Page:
Rick Barbare, formerly pastor of the Edgefield Presbyterian Church (PCA) before it was disbanded in 2010, has done yeoman’s work over the years in researching and writing about the history of Edgefield Presbyterianism. He has a valuable series of articles posted on his blog covering many phases of the church’s history, including the additional congregations which grew out of the work. He writes:
Mrs. Hill remained a loyal Presbyterian even when her parents became Episcopalians. She never gave up on the idea having a Presbyterian Church in Edgefield Village, so she kept her church membership at First Presbyterian Church in Augusta, GA in the intervening years between 1859 and 1877. The sum of money raised for this purpose before the war was lost during hostilities. (No doubt it was in Confederate currency in a bank at the end of the war).
After reconstruction (1876), Mrs. Hill found three other persons in the county who were Presbyterians: (1) Mr. S. H. Manget …; (2) Mrs. R. S. Anderson …; and (3) Miss Etta Rainsford. … Mrs. Hill enlisted them in a plan to get the Presbytery to organize a church. Three of the four then lived in Edgefield Village at the time. Miss Etta Rainsford lived at Pine House, later Trenton.
The labors of Mrs. Hill bore fruit as the Presbytery from 1875 to 1877 paid visits and sent men to preach to the core group that would constitute the initial members. During this period, visiting ministers who preached included John L. Girardeau (December 24, 1876) and William S. Plumer (February 25, 1877). After a petition was presented to Presbytery in April 1877 calling for the organization of the church, the charter was granted and the congregation was established on May 20, 1877.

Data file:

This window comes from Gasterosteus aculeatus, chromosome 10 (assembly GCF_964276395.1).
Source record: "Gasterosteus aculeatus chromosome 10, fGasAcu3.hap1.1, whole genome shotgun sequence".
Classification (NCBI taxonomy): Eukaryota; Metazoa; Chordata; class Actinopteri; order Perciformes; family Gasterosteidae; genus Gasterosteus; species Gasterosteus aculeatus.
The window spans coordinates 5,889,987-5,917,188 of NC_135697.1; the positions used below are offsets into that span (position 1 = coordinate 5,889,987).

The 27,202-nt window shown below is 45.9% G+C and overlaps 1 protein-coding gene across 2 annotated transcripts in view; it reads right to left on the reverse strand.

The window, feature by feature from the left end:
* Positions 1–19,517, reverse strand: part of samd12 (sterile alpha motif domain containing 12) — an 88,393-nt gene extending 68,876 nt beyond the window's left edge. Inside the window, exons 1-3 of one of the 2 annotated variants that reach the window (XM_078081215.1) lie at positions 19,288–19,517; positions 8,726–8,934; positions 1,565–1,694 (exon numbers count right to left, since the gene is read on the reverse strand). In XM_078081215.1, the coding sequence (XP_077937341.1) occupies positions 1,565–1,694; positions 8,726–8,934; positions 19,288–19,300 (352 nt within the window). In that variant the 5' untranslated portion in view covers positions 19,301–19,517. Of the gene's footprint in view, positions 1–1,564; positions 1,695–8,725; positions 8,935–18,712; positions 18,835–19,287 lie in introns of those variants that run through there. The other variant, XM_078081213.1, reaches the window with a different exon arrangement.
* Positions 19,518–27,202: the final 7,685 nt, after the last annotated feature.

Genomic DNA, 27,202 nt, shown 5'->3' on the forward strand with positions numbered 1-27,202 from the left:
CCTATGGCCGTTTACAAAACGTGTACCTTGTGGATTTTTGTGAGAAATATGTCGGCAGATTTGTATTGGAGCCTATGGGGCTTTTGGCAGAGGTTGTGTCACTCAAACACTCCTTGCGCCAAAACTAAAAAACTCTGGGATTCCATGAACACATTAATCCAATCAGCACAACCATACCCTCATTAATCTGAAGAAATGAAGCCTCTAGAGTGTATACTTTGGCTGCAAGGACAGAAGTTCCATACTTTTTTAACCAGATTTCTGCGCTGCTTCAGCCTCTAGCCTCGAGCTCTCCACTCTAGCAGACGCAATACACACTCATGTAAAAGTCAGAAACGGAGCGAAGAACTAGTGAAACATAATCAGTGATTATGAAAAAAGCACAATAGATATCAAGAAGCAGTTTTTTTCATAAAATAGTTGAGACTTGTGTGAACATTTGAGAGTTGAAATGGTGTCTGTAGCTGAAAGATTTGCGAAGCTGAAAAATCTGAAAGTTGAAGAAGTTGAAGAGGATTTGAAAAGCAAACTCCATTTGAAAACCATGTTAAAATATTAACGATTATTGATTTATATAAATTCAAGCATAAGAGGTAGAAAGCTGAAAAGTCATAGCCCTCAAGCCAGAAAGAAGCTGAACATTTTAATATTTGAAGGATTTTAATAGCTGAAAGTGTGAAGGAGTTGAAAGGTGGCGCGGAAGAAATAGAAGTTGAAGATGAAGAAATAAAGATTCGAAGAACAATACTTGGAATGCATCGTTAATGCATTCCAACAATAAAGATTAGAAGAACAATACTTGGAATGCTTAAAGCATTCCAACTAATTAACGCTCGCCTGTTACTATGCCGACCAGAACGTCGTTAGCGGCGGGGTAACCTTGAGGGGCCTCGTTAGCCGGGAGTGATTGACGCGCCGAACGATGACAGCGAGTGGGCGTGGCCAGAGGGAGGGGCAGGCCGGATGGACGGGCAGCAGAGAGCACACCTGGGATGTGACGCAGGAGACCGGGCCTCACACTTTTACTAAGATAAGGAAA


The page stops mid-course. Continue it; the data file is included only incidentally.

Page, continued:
Samuel Leslie Morris (who would later become the Secretary of Home Missions for the Southern Presbyterian Church) was installed as the first pastor of the Edgefield congregation in August 1882. Barbare adds that “The organization at that time included three churches — Trenton, Johnston, and Edgefield Village.” These preaching stations enabled the broader county to be covered. More congregations would grow out of this initial organization, and in 1884, Edgefield Village would get its own church building.
Rev. Barbare has wise words to ponder in conclusion as we consider the person credited with founding the first Presbyterian Church in Edgefield County. Such a thing is rarely the work of one person — especially not within Presbyterianism, which is based on the communion of saints, and the plurality of elders. Some have highlighted Mrs. Hill’s role to the exclusion of almost all others. The first pastor, Samuel L. Morris, in his autobiography does not even mention her. Barbare writes:
So, who was it that really planted the Edgefield Presbyterian Church? Rev. Morris? or Mrs. Hill? Neither one alone, both together, and with other people’s help is the short answer.
In the story of the Edgefield Presbyterian Church, when looking back at the history and taking note of the secondary causes, we ought not to lose sight of — indeed our primary focus should be to remember — the hand of God at work in the building of his kingdom.